According to the CDC, those who have been vaccinated no longer need to wear masks in indoor settings. We’re still playing it safe, masking up and social distancing. And while we’ve gotten used to our Zoom meetings, the results of our recent survey indicated that many still prefer one-to-one communications. We’re delighted to be able to provide in-person appointments once again.
Joan wanted a one/one appointment to restate her Trust
Joan scheduled an appointment in our Walnut Creek office last week to restate her Living Trust. She and her husband had created a Trust in 2005, and her husband died in 2019. At 83, Joan is active, grateful to be in good health. She knew the Trust process was going to be challenging for her, so she didn’t want to do it over the phone or Zoom.
Among Joan’s concerns was naming a Power of Attorney and an Agent for her Advance Healthcare Directive. She has three children who are now in their 60s, and five grandchildren. She is very close to two of her grandchildren. Allison is a banker who lives in Berkeley; Oliver, a vet, is in Boston. Both are in their 30s and likely to outlive her. They are smart, trustworthy and caring. She planned to name Allison her Power of Attorney and Oliver her Agent for her Healthcare Directive. They would be backups for each other’s roles.
When naming a POA, consider financial acumen and commitment of time
It might seem more logical to name her children for her Power of Attorney and Healthcare Directive—they’re older, retired. But one of Joan’s daughters lives in Spain, and the logistics make this unsuitable. Another daughter is in poor health, and Joan knows that these roles can require a significant amount of attention and some financial acumen. Her son has trouble managing money, so he was not a good choice.
Joan is realistic about this decision. She knows that if she becomes incapacitated, the role of Power of Attorney could become a significant responsibility—managing expenses, paying taxes, getting her to doctors’ appointments, moving her to an assisted care facility if it became necessary, etc.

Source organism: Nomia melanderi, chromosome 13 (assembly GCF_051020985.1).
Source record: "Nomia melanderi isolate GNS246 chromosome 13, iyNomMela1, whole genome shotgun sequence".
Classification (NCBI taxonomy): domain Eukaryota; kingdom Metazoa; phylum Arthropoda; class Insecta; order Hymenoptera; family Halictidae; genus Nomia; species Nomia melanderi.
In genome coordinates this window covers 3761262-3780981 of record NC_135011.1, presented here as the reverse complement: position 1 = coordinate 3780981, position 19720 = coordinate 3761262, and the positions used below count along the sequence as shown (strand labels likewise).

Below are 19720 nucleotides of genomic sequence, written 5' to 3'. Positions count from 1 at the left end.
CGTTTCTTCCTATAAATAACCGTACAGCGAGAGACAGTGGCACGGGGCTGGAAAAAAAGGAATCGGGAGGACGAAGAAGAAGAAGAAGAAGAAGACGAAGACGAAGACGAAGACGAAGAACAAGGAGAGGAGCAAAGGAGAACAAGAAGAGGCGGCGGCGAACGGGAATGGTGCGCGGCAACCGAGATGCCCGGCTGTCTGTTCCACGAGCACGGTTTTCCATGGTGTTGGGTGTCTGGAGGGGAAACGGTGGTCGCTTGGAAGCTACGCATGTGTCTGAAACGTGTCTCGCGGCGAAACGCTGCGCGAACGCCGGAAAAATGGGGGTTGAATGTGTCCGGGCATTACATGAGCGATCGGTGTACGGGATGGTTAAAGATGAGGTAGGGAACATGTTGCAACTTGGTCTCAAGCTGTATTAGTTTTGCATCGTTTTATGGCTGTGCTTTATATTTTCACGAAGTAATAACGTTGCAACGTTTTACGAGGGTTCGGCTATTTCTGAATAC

The role of Agent for your Advance Healthcare Directive
The role of Agent for a Health Directive is someone who is legally of age, responsible for making medical decisions on your behalf if you’re incapable of doing so. It’s often a spouse or an adult child.
It’s important that you talk to your agent before appointing him/her—not after a catastrophic event. Make sure this person is willing to take on the responsibility of making crucial medical decisions on your behalf—just as you have detailed. If a situation arises that’s not covered in the Directive, your agent will be responsible for making decisions based on what he or she believes is in your best interest.
Schedule an appointment to create your Living Trust: Zoom or in-person!
You now have a choice--via Zoom or an in-person meeting. Our Trust package includes a Power of Attorney, an Advance Healthcare Directive and a Pour Over Will. Best of all, we guide you through it and we prepare the legal documents.
We service the entire East Bay and North Bay areas
Berkeley, El Cerrito, Richmond, Pinole, Alameda, San Leandro, Castro Valley Newark, San Lorenzo, Concord, Alamo, Danville, Lafayette, Orinda, Moraga, Pleasant Hill, Martinez, Pittsburg, Antioch, Brentwood, Oakley, Discovery Bay, Pleasanton, San Ramon, Livermore, Tracy and Fremont. Our clients also live in the Napa Valley, Benicia, Vallejo, Martinez, Fairfield.